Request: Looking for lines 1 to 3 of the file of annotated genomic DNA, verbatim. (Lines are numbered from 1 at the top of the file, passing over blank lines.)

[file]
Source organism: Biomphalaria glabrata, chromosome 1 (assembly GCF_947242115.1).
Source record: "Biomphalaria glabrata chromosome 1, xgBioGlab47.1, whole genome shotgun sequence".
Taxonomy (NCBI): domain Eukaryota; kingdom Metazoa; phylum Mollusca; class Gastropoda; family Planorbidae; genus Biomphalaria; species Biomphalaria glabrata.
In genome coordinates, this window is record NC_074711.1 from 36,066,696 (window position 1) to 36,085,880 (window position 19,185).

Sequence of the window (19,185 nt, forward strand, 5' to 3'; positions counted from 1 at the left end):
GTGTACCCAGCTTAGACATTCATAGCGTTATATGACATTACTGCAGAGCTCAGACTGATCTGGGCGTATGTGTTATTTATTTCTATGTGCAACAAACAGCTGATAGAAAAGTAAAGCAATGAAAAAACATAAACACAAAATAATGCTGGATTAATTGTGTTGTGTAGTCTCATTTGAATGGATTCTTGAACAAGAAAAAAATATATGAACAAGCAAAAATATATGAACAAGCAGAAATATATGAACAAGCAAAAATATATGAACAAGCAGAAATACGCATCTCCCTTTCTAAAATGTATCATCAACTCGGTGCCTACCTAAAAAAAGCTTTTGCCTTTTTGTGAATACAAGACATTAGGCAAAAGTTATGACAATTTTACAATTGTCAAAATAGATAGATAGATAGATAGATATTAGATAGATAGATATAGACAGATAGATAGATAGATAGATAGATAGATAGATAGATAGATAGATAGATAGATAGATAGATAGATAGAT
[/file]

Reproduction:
Source organism: Biomphalaria glabrata, chromosome 1 (assembly GCF_947242115.1).
Source record: "Biomphalaria glabrata chromosome 1, xgBioGlab47.1, whole genome shotgun sequence".
Taxonomy (NCBI): domain Eukaryota; kingdom Metazoa; phylum Mollusca; class Gastropoda; family Planorbidae; genus Biomphalaria; species Biomphalaria glabrata.